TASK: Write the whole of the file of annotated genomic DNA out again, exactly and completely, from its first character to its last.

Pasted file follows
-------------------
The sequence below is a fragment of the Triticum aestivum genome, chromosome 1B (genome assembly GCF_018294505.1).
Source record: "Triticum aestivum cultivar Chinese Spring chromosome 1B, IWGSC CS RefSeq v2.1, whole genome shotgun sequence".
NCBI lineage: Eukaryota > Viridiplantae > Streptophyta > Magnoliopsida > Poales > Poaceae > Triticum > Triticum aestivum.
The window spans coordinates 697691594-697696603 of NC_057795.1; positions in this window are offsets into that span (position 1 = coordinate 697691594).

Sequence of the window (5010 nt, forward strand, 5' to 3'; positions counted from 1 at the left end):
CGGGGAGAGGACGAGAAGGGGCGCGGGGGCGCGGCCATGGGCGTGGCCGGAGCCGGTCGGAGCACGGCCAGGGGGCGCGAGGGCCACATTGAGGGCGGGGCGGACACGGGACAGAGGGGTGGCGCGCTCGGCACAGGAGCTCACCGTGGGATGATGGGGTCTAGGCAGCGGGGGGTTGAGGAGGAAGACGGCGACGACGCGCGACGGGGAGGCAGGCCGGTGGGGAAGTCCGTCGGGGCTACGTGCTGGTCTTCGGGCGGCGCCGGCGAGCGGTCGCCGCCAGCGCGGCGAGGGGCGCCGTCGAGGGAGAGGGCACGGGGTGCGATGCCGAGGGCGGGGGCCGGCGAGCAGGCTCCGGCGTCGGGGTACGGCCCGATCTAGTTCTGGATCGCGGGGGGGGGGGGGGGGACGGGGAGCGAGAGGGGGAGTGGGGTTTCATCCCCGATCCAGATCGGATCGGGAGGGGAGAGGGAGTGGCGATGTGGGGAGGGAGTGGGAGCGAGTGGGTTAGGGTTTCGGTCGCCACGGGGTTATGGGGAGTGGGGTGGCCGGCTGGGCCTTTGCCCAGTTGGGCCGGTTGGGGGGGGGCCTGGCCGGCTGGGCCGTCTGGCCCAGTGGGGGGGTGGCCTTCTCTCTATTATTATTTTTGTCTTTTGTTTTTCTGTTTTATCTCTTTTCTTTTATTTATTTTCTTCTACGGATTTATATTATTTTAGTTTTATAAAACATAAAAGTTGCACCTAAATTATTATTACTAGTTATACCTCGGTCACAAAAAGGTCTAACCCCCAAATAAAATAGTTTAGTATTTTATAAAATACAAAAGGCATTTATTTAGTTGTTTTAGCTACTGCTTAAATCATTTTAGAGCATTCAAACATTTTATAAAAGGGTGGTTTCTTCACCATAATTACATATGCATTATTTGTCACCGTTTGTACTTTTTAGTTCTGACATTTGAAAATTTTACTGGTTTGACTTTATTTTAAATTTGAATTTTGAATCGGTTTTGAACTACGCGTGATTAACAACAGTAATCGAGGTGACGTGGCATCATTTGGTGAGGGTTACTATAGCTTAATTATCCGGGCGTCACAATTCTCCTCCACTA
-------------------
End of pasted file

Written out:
The sequence below is a fragment of the Triticum aestivum genome, chromosome 1B (genome assembly GCF_018294505.1).
Source record: "Triticum aestivum cultivar Chinese Spring chromosome 1B, IWGSC CS RefSeq v2.1, whole genome shotgun sequence".
NCBI lineage: Eukaryota > Viridiplantae > Streptophyta > Magnoliopsida > Poales > Poaceae > Triticum > Triticum aestivum.
The window spans coordinates 697691594-697696603 of NC_057795.1; positions in this window are offsets into that span (position 1 = coordinate 697691594).

Sequence of the window (5010 nt, forward strand, 5' to 3'; positions counted from 1 at the left end):
CGGGGAGAGGACGAGAAGGGGCGCGGGGGCGCGGCCATGGGCGTGGCCGGAGCCGGTCGGAGCACGGCCAGGGGGCGCGAGGGCCACATTGAGGGCGGGGCGGACACGGGACAGAGGGGTGGCGCGCTCGGCACAGGAGCTCACCGTGGGATGATGGGGTCTAGGCAGCGGGGGGTTGAGGAGGAAGACGGCGACGACGCGCGACGGGGAGGCAGGCCGGTGGGGAAGTCCGTCGGGGCTACGTGCTGGTCTTCGGGCGGCGCCGGCGAGCGGTCGCCGCCAGCGCGGCGAGGGGCGCCGTCGAGGGAGAGGGCACGGGGTGCGATGCCGAGGGCGGGGGCCGGCGAGCAGGCTCCGGCGTCGGGGTACGGCCCGATCTAGTTCTGGATCGCGGGGGGGGGGGGGGGGACGGGGAGCGAGAGGGGGAGTGGGGTTTCATCCCCGATCCAGATCGGATCGGGAGGGGAGAGGGAGTGGCGATGTGGGGAGGGAGTGGGAGCGAGTGGGTTAGGGTTTCGGTCGCCACGGGGTTATGGGGAGTGGGGTGGCCGGCTGGGCCTTTGCCCAGTTGGGCCGGTTGGGGGGGGGCCTGGCCGGCTGGGCCGTCTGGCCCAGTGGGGGGGTGGCCTTCTCTCTATTATTATTTTTGTCTTTTGTTTTTCTGTTTTATCTCTTTTCTTTTATTTATTTTCTTCTACGGATTTATATTATTTTAGTTTTATAAAACATAAAAGTTGCACCTAAATTATTATTACTAGTTATACCTCGGTCACAAAAAGGTCTAACCCCCAAATAAAATAGTTTAGTATTTTATAAAATACAAAAGGCATTTATTTAGTTGTTTTAGCTACTGCTTAAATCATTTTAGAGCATTCAAACATTTTATAAAAGGGTGGTTTCTTCACCATAATTACATATGCATTATTTGTCACCGTTTGTACTTTTTAGTTCTGACATTTGAAAATTTTACTGGTTTGACTTTATTTTAAATTTGAATTTTGAATCGGTTTTGAACTACGCGTGATTAACAACAGTAATCGAGGTGACGTGGCATCATTTGGTGAGGGTTACTATAGCTTAATTATCCGGGCGTCACAATTCTCCTCCACTA